When the trade deficit and Obama's export initiative collide
This week, the U.S. Commerce Department released the latest monthly U.S. trade figures. The report showed another rise in the overall U.S. international goods and services deficit: clocking in at a $38.8 billion in August, $29.9 billion of which was with one country, China.
To combat deficits, the Obama Administration has focused on doubling U.S. exports by 2015 — and it's been quite successful. But focusing all of our attention on exports ignores the fact that imports have increased too.
ReMaking America author Harry Moser explains how the trade deficit and the Administration’s export initiative collide:
In fact, although America’s exports have grown by 40 percent since President Obama started his “Export Initiative” in 2009, imports have grown even more — by 42 percent, and from a larger base. The best efforts of the administration have failed to lower the trade deficit in goods, which instead skyrocketed by $230 billion on an annual basis to $736 billion in 2012. Clearly, the strategy is not working.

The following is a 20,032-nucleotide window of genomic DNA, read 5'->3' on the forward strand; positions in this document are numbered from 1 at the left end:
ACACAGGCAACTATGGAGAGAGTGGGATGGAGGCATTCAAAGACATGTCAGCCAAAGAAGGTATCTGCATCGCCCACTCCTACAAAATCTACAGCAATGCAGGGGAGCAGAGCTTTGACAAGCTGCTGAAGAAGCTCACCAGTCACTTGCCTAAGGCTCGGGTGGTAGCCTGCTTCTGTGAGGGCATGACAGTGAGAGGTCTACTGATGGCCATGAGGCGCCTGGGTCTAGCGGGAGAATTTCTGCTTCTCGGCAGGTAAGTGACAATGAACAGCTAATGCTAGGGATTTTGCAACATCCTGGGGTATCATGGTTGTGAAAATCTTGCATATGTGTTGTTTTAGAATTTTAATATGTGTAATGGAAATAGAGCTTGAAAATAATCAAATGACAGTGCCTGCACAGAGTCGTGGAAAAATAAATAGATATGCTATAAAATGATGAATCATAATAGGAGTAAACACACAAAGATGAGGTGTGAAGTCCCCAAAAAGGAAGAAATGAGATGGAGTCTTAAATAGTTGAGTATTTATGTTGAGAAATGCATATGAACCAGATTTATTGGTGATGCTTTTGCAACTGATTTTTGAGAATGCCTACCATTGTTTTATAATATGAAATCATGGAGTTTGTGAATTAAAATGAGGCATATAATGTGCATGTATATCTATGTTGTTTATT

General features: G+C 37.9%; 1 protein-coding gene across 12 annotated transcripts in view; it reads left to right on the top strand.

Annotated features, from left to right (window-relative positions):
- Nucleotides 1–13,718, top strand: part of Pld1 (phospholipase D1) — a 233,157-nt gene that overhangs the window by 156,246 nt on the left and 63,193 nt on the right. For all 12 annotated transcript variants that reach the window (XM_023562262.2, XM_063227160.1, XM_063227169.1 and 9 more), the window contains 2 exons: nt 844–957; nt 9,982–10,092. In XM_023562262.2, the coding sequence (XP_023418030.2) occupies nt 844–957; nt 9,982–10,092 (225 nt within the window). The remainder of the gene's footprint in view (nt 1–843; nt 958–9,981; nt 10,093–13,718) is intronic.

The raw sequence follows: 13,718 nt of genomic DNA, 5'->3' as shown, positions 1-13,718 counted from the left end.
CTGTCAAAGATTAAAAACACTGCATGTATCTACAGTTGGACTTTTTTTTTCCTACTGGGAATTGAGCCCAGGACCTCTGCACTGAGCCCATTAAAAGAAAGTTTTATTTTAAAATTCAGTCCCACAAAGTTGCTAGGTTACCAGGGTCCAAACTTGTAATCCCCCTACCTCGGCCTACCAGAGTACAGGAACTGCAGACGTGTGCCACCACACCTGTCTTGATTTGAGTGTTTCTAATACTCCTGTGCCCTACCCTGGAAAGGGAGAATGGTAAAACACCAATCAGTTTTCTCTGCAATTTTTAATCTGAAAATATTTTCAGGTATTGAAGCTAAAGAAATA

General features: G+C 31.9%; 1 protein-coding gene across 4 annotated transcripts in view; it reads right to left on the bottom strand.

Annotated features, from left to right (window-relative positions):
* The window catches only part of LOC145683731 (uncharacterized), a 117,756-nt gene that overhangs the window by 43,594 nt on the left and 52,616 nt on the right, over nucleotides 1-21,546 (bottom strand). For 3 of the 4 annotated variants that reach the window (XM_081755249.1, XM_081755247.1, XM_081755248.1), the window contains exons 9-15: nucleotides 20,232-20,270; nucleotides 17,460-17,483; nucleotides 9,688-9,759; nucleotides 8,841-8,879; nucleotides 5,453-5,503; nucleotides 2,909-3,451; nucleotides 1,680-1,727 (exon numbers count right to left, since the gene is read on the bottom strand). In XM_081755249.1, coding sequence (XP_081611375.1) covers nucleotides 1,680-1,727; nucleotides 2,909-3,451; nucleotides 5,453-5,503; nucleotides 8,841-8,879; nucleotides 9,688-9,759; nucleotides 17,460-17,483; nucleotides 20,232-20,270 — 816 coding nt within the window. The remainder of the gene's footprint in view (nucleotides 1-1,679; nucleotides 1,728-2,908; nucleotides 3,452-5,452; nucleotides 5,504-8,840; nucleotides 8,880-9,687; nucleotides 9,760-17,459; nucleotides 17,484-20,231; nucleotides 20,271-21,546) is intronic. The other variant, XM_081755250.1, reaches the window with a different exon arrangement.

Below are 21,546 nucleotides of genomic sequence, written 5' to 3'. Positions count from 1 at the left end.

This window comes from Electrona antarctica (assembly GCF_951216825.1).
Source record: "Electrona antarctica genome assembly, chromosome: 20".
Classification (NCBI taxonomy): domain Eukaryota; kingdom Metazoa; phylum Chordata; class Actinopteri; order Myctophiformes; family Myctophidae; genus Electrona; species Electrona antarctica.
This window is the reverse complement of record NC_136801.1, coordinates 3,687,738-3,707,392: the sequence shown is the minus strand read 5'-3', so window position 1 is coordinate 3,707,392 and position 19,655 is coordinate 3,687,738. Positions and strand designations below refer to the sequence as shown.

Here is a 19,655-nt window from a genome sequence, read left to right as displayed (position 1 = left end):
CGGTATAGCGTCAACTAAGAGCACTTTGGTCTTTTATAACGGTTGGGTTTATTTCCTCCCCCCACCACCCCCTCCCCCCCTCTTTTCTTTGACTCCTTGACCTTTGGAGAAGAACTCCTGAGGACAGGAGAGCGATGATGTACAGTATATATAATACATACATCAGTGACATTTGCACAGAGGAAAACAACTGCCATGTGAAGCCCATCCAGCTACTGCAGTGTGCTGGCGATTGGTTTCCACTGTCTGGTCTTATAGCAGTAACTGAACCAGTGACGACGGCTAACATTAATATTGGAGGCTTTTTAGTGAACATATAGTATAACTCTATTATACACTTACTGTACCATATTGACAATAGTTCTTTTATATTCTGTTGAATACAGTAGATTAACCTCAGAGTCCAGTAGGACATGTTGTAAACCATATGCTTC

We need to cut our imports for the Administration’s export initiative to be successful. A good start would be ending China’s currency manipulation.
There is a bill in Congress that would punish China for its currency manipulation. Please send your Member of Congress a note requesting that they support the Currency Reform for Fair Trade Act.
Order a copy of ReMaking America right here.
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